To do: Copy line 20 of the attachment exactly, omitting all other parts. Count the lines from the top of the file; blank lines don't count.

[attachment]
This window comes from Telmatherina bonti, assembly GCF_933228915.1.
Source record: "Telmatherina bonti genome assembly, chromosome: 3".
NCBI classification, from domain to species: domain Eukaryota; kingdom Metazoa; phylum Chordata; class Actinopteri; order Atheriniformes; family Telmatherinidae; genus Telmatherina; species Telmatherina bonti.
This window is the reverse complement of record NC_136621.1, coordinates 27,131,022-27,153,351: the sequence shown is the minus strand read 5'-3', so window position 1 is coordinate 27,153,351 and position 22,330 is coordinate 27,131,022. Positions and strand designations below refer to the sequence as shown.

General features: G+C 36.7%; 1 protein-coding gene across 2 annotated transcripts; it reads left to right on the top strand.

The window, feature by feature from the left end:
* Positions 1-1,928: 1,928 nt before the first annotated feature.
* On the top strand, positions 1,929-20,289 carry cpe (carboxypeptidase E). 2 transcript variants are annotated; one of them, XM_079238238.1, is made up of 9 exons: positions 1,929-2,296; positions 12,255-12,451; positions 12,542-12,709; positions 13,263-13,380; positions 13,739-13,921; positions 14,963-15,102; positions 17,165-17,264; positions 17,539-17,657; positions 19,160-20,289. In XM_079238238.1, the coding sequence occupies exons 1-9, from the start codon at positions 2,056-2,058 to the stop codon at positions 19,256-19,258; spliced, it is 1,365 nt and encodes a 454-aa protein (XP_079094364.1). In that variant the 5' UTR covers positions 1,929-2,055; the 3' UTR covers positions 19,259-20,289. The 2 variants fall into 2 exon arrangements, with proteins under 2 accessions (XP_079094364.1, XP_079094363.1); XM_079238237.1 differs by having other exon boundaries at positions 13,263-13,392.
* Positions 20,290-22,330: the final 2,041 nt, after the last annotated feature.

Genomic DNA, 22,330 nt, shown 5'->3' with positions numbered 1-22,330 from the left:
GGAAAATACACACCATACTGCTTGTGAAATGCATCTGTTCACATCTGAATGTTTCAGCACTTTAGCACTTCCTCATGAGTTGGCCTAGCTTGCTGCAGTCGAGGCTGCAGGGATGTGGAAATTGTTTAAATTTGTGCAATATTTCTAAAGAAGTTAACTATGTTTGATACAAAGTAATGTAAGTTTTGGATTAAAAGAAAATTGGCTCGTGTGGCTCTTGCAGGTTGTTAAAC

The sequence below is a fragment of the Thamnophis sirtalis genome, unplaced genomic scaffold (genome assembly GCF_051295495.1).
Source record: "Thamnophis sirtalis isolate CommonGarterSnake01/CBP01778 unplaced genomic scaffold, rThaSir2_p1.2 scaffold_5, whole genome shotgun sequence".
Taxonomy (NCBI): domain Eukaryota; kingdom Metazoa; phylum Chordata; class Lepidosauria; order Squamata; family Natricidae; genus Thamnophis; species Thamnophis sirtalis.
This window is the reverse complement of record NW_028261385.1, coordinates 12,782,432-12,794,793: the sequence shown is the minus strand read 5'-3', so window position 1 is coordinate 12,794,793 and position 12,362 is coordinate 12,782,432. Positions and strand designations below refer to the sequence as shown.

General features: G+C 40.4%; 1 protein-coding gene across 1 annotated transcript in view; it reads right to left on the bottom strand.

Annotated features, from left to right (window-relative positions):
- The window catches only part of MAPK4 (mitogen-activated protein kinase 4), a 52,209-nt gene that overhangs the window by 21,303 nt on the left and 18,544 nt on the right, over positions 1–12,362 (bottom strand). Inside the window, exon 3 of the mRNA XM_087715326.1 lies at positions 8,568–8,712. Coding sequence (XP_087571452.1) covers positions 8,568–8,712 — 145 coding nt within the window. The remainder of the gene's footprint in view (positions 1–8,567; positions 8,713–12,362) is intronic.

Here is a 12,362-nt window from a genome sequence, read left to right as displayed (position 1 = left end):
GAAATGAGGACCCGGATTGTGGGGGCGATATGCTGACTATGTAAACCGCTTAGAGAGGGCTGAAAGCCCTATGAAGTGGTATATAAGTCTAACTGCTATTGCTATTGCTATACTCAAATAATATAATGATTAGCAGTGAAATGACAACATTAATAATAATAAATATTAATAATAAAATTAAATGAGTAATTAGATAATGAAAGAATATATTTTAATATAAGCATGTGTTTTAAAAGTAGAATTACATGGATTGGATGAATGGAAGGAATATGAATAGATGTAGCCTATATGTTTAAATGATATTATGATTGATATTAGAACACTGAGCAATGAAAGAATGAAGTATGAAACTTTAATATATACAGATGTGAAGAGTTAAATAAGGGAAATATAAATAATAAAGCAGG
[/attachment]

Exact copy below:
GAAATGAGGACCCGGATTGTGGGGGCGATATGCTGACTATGTAAACCGCTTAGAGAGGGCTGAAAGCCCTATGAAGTGGTATATAAGTCTAACTGCTATTGCTATTGCTATACTCAAATAATATAATGATTAGCAGTGAAATGACAACATTAATAATAATAAATATTAATAATAAAATTAAATGAGTAATTAGATAATGAAAGAATATATTTTAATATAAGCATGTGTTTTAAAAGTAGAATTACATGGATTGGATGAATGGAAGGAATATGAATAGATGTAGCCTATATGTTTAAATGATATTATGATTGATATTAGAACACTGAGCAATGAAAGAATGAAGTATGAAACTTTAATATATACAGATGTGAAGAGTTAAATAAGGGAAATATAAATAATAAAGCAGG